August 8th, 2008
Most folks who are following publishing today ignore how far the revolution is spreading. The challenge facing (mostly North American) newspapers grabs the headlines, magazine publishing produces a tear or two, while book publishing is embattled merely by those silly eBooks, that may one day change the landscape of publishing, but in the meantime are what Geoffrey Moore might categorize as favored by “early adopters.”
The only people who think about textbook publishing are educators and their students (and the publishers themselves). Pricing for textbooks has far outpaced inflation for several years now. One might say (if one was not an educational publisher) that textbook pricing has become outrageous. Beyond the pricing is the issue of the efficacy of traditional textbooks in an era of new learning techniques and technology. That argument generates a host of controversy, except amongst elderly educators and the larger textbook publishers.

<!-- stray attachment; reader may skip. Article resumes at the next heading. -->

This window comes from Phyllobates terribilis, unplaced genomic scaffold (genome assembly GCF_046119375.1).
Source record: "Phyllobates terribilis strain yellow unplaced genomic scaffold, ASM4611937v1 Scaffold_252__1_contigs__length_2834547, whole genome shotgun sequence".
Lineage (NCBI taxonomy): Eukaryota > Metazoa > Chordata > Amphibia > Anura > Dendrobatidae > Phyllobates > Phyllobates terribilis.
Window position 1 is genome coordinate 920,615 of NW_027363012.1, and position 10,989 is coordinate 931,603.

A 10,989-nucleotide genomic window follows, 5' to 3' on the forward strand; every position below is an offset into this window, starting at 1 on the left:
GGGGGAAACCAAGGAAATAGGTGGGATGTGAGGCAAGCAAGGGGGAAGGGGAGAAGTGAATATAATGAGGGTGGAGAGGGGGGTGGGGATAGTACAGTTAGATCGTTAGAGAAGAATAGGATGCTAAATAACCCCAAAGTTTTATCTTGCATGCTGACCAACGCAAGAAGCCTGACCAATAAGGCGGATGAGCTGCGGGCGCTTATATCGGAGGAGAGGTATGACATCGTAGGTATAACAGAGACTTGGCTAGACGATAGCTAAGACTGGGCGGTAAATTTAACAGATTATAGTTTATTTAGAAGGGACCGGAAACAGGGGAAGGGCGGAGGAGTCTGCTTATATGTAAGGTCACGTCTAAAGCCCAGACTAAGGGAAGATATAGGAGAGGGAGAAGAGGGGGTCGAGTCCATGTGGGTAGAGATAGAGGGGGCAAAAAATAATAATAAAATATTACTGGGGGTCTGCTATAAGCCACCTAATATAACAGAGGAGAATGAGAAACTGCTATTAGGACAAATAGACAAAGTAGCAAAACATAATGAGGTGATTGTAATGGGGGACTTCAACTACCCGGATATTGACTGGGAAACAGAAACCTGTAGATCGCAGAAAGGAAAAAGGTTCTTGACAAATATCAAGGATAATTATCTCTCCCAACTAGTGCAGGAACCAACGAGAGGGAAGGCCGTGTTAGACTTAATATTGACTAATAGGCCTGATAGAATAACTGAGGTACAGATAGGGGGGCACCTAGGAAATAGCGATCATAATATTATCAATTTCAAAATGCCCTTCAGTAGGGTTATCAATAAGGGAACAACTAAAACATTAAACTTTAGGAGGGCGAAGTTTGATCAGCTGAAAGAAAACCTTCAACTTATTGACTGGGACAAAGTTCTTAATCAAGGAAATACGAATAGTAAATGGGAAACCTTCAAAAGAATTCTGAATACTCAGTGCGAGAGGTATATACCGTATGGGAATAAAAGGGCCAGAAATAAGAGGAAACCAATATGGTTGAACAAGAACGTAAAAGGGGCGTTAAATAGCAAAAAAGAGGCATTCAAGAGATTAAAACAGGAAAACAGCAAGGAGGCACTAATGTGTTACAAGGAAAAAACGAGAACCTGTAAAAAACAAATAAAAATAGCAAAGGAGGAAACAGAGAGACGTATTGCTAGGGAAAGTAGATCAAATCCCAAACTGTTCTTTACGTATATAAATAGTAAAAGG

It always intrigues me that textbook publishing is most unique for one factor alone: those who must purchase textbooks are not the actual people who make the purchase decision. Educators dictate which textbooks are required for a course and the student must pay up regardless. (I’ll ignore the influence of the publishers’ sales reps in this process.)
I’ve just added an update to my article on educational publishing. I’ve got some additional data to add later, but have recently been in contact with the folks at Flat World Knowledge, who are taking as radical a jump on where textbooks should be as any startup I’ve encountered.
Start with FREE. Start with great original content. Flat World’s digital texts can be downloaded for free (beginning next year). Of course “free” is not a business model, so there’s an option to get a printed version of the text for a third or less of traditional textbooks.
In talking to co-founder Eric Frank they’ve got other ideas to provide value for cash, and to me the concepts sound worthwhile. Time will tell.
I intend to continue on this site to cover the revolution in educational practice, particularly as it applies to publishing. I think that the innovations in educational publishing are amongst the most exciting developments we’re encountering and could well serve as a lesson to all other publishers.